The Changing Role Of A CFO – New Competences And Skills Are Necessary To Face New Challenges
The role of a CFO has been changing recently. A CFO can no longer be seen as someone who is responsible for cutting costs as a means of maintaining the profits. It is not a matter of dominating the financial principles; instead, CFOs must develop a strategic discipline to be effective financial leaders (Caglar, Mani & Peters 2015). Although a strong background in accounting and compliance is still important, there is a tendency for CFOs to improve their non-technical skills through financial planning and analysis, treasury and capital markets experience. As this change in competences becomes more relevant for aspiring CFOs, some job titles, like Chief Accounting Officer or Corporate Controller, lost weight on their resumes (Proctor 2014). Johnsson (2002) stated that the globalization of supply chains, competition, and markets complicate resource allocation decisions. Information technology reshapes value chains and restructuring mechanisms, through mergers and acquisitions, disrupts business
processes, being the drives of unprecedented levels of complexity, and changes in a CFO’s role. Financial managers have to put their effort in better allocating their resources in other company’s areas, which have substantial participation in the value chain. They must recognize opportunities to connect and disconnected parts of the company in ways that may create value (Johnsson 2002).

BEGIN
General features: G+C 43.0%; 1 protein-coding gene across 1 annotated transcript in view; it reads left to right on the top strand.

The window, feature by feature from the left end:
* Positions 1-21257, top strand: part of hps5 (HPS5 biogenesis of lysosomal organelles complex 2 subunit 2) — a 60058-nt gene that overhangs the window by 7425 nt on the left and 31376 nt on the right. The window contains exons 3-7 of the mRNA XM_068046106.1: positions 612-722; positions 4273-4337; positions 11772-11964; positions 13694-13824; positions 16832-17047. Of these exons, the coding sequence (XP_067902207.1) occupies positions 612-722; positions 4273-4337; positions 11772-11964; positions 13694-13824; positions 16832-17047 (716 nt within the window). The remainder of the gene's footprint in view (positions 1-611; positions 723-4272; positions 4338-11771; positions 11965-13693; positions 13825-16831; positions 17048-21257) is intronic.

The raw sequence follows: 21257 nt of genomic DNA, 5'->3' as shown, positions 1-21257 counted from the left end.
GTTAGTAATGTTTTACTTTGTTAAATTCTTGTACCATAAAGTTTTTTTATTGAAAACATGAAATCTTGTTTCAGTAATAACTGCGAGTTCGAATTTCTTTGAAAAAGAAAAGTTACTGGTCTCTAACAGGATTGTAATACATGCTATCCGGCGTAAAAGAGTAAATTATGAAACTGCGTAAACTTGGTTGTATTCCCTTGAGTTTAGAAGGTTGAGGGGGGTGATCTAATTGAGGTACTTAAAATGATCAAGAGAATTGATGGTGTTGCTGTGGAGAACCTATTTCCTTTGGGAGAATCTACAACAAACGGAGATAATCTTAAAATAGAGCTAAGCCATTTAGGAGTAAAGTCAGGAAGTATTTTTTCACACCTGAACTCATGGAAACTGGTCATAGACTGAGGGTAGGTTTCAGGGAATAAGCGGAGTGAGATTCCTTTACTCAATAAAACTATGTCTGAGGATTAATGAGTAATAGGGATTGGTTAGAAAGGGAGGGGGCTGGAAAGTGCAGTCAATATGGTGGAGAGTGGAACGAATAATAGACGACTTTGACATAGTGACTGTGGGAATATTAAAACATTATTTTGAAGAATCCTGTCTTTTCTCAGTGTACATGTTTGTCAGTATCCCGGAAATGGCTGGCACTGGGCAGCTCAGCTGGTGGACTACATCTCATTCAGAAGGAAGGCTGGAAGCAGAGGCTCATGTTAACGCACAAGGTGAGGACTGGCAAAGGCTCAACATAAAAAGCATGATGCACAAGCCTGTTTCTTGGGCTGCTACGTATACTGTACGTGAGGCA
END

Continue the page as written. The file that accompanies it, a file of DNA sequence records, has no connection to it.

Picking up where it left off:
Moreover, a CFO needs to become a good builder of cross-functional, results-oriented work teams. Managing this human capital requires new ways of thinking about roles and responsibilities, compensation, performance measurement, and staffing (Johnsson 2002). A McKinsey’s (2015) report confirms the role of a CFO creates broader expectations, leading them to some unconventional experiences beyond the traditional finance, comptroller, and accounting career paths. The ability to deploy the company’s strategic plans is in the charge of a CFO, therefore the best professional for this position must have the right capabilities to drive change. The CFO today needs a balanced set of skills that combines a focus on long-term success with the ability to be a change agent for the organization (McKinsey 2015).
A strategically oriented CFO must increase other skills, experience, and new talents. The role is an interconnected position that is responsible for making sure the right investments and the relevant consideration are managed (Caglar, Mani & Peters 2015).
When a company is expanding service offers or entering new markets, CFOs must exercise the necessary skills to deliver expected results (Proctor 2014). Hyper-growth companies need CFOs who have a holistic view of the entire business and are able to develop new capabilities as a means of striking the balance between risk and investment in innovation, as affirmed by Spencer Stuart (2016). Ted Prince (2008), in his research, developed a model that calculates the value of people in a company, which is based on a financial signature of its managers. Then, it calculates its behavioral assets, which in turn will allow for predicting the firm’s valuation.